DeLeon & Ross, Eds. Critical Theories, Radical Pedagogies, and Social Education (Sense Publishers, 2010).
Gibson’s sweeping “Inquiry” into the titular question of this chapter is an interesting, if sometimes irreverent, or perhaps purposefully playful look at schooling in the U.S. in 2010 from a variety of angles. Gibson is a professor at San Diego State University whose writing I have become familiar with through a possibly now defunct online periodical known as the Rouge Forum. But Gibson has also contributed to magazines like CounterPunch, which I frequently read as well. Also, an essay of Gibson’s about Paulo Freire– actually a sort of “critical intellectual history” I think he called it, has really shaped how I think about liberation theology in education and Freire’s “Critical Education” movement as well.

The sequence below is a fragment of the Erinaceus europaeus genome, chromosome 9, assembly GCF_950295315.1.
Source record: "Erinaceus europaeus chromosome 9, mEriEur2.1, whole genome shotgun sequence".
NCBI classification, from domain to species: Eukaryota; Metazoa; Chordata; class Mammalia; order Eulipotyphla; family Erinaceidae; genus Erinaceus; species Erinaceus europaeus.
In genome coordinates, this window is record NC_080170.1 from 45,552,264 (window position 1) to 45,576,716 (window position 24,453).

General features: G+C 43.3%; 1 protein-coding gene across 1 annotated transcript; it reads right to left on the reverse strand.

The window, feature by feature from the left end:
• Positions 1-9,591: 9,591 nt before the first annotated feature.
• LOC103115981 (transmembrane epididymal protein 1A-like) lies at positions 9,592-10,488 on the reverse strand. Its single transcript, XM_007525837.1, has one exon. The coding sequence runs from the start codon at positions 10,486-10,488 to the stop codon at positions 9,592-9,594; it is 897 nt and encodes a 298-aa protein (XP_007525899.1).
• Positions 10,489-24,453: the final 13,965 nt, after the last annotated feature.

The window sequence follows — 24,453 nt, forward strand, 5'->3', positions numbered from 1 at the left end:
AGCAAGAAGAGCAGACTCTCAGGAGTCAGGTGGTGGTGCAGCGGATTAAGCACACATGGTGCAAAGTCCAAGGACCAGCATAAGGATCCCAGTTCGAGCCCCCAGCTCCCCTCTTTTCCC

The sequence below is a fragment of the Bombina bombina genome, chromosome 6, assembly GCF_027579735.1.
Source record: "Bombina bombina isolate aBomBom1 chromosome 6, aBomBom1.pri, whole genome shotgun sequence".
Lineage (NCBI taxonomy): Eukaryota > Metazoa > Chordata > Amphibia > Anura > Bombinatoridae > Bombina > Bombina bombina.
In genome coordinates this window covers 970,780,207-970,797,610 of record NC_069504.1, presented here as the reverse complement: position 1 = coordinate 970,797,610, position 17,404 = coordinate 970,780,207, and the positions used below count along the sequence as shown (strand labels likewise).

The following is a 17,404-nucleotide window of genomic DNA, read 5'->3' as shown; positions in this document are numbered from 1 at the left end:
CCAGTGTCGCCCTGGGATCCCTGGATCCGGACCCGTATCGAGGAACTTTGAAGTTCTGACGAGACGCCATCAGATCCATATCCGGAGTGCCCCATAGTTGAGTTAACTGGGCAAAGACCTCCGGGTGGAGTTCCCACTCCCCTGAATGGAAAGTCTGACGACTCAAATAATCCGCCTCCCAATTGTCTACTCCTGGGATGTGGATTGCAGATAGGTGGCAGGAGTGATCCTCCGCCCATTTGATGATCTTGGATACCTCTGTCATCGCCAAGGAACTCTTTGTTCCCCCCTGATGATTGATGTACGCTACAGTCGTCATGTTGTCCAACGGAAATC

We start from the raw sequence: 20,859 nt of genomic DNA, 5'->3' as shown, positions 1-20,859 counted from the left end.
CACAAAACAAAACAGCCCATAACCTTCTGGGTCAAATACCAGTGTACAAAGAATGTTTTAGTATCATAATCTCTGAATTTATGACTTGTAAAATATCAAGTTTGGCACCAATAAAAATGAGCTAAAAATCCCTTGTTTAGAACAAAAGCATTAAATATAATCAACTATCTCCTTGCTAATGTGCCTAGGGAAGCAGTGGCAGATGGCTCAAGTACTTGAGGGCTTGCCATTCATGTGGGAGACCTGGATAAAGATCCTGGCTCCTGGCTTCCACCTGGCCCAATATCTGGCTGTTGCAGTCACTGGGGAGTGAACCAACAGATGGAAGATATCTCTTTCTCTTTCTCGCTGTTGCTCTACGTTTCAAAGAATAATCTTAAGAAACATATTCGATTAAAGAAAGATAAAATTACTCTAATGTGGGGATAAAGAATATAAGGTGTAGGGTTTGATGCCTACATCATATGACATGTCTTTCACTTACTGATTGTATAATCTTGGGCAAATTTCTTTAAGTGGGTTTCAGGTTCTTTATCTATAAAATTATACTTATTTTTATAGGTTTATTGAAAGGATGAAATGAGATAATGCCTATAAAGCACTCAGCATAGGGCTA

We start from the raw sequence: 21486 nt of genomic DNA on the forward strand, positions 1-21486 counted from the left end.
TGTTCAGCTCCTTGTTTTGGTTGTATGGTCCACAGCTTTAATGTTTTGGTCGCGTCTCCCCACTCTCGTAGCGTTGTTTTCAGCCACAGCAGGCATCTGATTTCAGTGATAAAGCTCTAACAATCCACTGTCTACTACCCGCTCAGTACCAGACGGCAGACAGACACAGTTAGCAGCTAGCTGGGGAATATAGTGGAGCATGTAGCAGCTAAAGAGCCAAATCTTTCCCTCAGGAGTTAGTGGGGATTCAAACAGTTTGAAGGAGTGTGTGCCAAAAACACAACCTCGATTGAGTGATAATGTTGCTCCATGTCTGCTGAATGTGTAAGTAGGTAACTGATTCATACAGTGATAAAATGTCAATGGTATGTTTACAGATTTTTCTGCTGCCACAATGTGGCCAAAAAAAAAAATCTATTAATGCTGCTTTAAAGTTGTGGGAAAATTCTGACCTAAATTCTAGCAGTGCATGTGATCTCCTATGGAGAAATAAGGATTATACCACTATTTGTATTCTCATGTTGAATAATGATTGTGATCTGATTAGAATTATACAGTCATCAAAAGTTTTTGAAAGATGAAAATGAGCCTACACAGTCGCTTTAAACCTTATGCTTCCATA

The title of this chapter alone should reveal much of Gibson’s theoretical critical framework. Gibson affixes the beam of Marxist critical inquiry firmly on the institution of education: its past and present rooted in “capitalist democracy,” a term, which he then thoroughly deconstructs as part of his inquiry, and a potentially violent revolutionary future.
Among the most useful sections in this chapter to me were Gibson’s overview of teachers unionism in the United States at present, by the numbers, and also episodically to illustrate the pervasiveness of corruption that Gibson says is the hallmark of these large unions, which are themselves among some of the largest unions in the country. I will be able to go deeper with my teachers union history with a piece that Wayne Ross and Sandra Mathieson published around the same time as this one I believe. Stay tuned. Likewise, this volume I got from Wayne, which focuses broadly on radical social studies pedagogy, should have a bunch of other good essays to look at maybe later this week.